facto_, that a baby breathes and makes its blood circulate, it knows how
to do so; and the fact that it does not know its own knowledge is only
proof of the perfection of that knowledge, and of the vast number of past
occasions on which it must have been exercised already. As has been said
already, it is less obvious when the baby could have gained its
experience, so as to be able so readily to remember exactly what to do;
_but it is more easy to suppose that the necessary occasions cannot have
been wanting_, _than that the power which we observe_, _should have been
obtained without practice and memory_.

If we saw any self-consciousness on the baby's part about its breathing
or circulation, we might suspect that it had had less experience, or had
profited less by its experience, than its neighbours - exactly in the same
manner as we suspect a deficiency of any quality which we see a man
inclined to parade. We all become introspective when we find that we do
not know our business, and whenever we are introspective we may generally
suspect that we are on the verge of unproficiency. Unfortunately, in the
case of sickly children we observe that they sometimes do become
conscious of their breathing and circulation, just as in later life we
become conscious that we have a liver or a digestion. In that case there
is always something wrong. The baby that becomes aware of its breathing
does not know how to breathe and will suffer for his ignorance and
incapacity, exactly in the same way as he will suffer in later life for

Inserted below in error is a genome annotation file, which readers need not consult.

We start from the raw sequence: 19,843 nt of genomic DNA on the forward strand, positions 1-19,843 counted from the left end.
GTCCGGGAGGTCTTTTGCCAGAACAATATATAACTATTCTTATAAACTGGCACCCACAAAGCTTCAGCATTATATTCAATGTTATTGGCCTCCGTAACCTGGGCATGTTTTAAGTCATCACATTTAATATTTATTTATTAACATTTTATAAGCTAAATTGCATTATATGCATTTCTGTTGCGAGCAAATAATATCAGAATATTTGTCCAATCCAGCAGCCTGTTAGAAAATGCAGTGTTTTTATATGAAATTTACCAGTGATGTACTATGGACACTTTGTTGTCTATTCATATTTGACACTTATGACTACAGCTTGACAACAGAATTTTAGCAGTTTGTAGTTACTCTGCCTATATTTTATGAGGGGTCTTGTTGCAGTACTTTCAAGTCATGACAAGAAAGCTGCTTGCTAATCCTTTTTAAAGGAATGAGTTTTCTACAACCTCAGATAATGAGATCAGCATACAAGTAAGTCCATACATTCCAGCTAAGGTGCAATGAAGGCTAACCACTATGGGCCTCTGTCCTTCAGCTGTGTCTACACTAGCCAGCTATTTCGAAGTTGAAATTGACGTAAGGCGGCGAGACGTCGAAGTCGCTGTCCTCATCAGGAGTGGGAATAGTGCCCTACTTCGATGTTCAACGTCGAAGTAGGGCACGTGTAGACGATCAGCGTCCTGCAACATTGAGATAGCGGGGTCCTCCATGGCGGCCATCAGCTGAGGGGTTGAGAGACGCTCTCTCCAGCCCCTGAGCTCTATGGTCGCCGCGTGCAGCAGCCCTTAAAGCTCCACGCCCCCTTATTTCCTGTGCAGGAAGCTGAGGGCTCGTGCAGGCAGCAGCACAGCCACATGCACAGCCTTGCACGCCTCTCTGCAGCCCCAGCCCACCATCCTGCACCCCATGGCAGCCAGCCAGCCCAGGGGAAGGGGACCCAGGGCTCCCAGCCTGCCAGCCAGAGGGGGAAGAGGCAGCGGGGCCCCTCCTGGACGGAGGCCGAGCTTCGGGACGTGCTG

ignorance and incapacity in any other respect in which his peers are
commonly knowing and capable. In the case of inability to breathe, the
punishment is corporal, breathing being a matter of fashion, so old and
long settled that nature can admit of no departure from the established
custom, and the procedure in case of failure is as much formulated as the
fashion itself. In the case of the circulation, the whole performance
has become one so utterly of rote, that the mere discovery that we could
do it at all was considered one of the highest flights of human genius.

It has been said a day will come when the Polar ice shall have
accumulated, till it forms vast continents many thousands of feet above
the level of the sea, all of solid ice. The weight of this mass will, it
is believed, cause the world to topple over on its axis, so that the
earth will be upset as an ant-heap overturned by a ploughshare. In that
day the icebergs will come crunching against our proudest cities, razing
them from off the face of the earth as though they were made of rotten
blotting-paper. There is no respect now of Handel nor of Shakespeare;
the works of Rembrandt and Bellini fossilise at the bottom of the sea.
Grace, beauty, and wit, all that is precious in music, literature, and
art - all gone. In the morning there was Europe. In the evening there
are no more populous cities nor busy hum of men, but a sea of jagged ice,
a lurid sunset, and the doom of many ages. Then shall a scared remnant
escape in places, and settle upon the changed continent when the waters
have subsided - a simple people, busy hunting shellfish on the drying
ocean beds, and with little time for introspection; yet they can read and
write and sum, for by that time these accomplishments will have become
universal, and will be acquired as easily as we now learn to talk; but
they do so as a matter of course, and without self-consciousness. Also
they make the simpler kinds of machinery too easily to be able to follow
their own operations - the manner of their own apprenticeship being to
them as a buried city. May we not imagine that, after the lapse of
another ten thousand years or so, some one of them may again become
cursed with lust of introspection, and a second Harvey may astonish the
world by discovering that it can read and write, and that steam-engines
do not grow, but are made? It may be safely prophesied that he will die

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Online LibrarySamuel ButlerSelections from previous works, with remarks on G. J. Romanes' Mentl evolution in animals, and A psalm of Montreal → online text (page 7 of 23)